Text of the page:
East Preston Street
"There were 32 chimneys to the tenement
where we lived in East Preston Street.. Each stack had
12 chimney pots. All the chimneys merged as they went upwards
in the building."
On the Roof
"The chimney sweeps would divide, one to the
house and fireplace, the other up a ladder at the top of the stairway, a
drop of about 80feet below him. Then a hatch and perilous climb up
the sloping tiles to the chimneys.
The sweep on the roof had a long rope, with
heavy weights, about 4 inches in diameter near the end, and a large stiff
circular brush attached above the weights. The weighted rope, with
brush, was dropped down the chimney."
Finding the Fireplace
"To get brush and weight from chimney to the
- The roof man bellows down the flue, a long
- The fireplace man replies ‘WAAA.aaa,aaa!’.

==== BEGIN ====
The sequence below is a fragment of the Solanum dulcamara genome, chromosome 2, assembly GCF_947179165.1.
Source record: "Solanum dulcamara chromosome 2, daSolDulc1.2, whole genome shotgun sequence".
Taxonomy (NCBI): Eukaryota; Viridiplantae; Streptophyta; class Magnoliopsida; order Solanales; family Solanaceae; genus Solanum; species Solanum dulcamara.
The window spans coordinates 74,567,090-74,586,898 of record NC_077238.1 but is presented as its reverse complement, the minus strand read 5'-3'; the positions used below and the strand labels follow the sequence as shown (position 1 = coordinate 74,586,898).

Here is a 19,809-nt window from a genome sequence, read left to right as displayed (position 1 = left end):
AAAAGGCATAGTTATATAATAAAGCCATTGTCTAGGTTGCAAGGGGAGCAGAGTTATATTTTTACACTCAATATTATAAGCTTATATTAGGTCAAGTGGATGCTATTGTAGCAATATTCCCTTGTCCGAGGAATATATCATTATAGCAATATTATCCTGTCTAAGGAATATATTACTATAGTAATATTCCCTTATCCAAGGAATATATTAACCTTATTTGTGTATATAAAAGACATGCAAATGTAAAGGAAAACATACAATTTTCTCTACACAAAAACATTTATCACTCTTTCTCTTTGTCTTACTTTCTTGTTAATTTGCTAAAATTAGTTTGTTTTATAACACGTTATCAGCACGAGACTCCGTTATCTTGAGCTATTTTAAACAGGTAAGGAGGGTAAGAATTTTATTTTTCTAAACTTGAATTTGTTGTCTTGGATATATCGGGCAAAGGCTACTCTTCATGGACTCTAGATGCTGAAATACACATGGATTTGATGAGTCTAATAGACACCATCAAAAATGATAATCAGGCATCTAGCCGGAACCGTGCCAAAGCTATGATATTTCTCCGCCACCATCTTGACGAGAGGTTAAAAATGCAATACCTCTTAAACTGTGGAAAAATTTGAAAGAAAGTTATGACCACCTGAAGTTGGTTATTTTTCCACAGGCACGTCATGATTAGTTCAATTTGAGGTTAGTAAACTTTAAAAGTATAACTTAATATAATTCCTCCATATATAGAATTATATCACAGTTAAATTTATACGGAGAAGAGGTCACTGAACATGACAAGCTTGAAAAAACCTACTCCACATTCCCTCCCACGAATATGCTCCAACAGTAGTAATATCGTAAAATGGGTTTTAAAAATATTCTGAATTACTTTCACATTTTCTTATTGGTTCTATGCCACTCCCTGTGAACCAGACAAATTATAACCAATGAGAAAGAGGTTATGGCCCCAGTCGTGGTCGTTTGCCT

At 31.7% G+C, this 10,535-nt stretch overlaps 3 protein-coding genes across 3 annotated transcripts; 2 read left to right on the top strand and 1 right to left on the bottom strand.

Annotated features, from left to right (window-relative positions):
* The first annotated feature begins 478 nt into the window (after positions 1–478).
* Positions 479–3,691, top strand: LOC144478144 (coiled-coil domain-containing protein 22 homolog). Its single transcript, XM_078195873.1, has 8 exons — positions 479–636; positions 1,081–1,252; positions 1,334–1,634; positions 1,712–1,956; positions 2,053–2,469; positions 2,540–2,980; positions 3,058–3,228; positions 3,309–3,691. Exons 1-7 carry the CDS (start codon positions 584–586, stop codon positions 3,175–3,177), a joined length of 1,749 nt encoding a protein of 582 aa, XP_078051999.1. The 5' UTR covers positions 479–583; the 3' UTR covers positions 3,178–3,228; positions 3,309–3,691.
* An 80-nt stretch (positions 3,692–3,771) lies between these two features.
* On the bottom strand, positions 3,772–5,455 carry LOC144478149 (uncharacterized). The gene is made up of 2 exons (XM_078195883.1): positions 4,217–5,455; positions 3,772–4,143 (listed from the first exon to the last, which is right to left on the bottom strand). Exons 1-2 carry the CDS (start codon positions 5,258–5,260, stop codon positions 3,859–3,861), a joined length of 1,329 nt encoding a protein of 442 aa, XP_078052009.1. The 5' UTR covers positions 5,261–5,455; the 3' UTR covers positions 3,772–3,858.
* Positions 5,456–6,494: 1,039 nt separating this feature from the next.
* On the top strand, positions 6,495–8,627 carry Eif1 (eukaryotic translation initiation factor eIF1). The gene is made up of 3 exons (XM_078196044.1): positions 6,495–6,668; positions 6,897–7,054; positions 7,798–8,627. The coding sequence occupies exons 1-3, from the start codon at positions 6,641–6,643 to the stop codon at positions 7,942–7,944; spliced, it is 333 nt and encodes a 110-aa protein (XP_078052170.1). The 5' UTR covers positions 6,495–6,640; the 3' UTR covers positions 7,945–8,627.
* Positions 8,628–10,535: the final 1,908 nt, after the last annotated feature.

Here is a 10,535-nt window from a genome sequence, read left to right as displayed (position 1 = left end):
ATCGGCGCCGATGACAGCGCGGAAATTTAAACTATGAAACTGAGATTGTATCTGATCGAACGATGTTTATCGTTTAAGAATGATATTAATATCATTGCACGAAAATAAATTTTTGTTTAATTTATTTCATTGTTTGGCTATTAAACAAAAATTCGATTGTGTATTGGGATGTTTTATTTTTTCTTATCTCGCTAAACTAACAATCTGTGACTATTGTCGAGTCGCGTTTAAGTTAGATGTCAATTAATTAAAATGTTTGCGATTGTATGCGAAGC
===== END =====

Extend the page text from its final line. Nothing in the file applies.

- Roof man jiggles the rope and weights at
each junction in the flue, until
the fireplace man calls ‘WOOO,ooo,ooo!’.
‘WOOO,ooo,ooo!’ the right signal, and the roof
man knows the brush is at the right fireplace. Fireplace man knows if
brush has the correct flue by the amount of soot and debris falling where
In the House
"The fireplace was prepared by draping a heavy
cloth over and around, weighted into place, to allow the soot to settle,
hopefully, behind the cloth. The room cleared of nearly all
Long before the chimney is pronounced clean,
the room and the sweep have inch deep coats of soot. When the cloth
was removed from the fireplace, the sweep shovelled the soot into
blackened sacks and carried them away.
The fire would be re-lit and
Gran would spend the rest of the day cleaning
"And all this Woo-ing and Waa-ing is
inaccurate. A neighbour in the tenement, or in the adjoining
tenement, having their chimney swept could cause soot and debris to come
down into our fireplace or even into Gran’s cooking pots.
Sweeps' weights were heavy. Once, several
bricks, plus soot, arrived in our kitchen fireplace when the sweeps were
in the adjoining tenement, interrupting our meal."
Jim Vandepeear, York, Yorkshire, England: December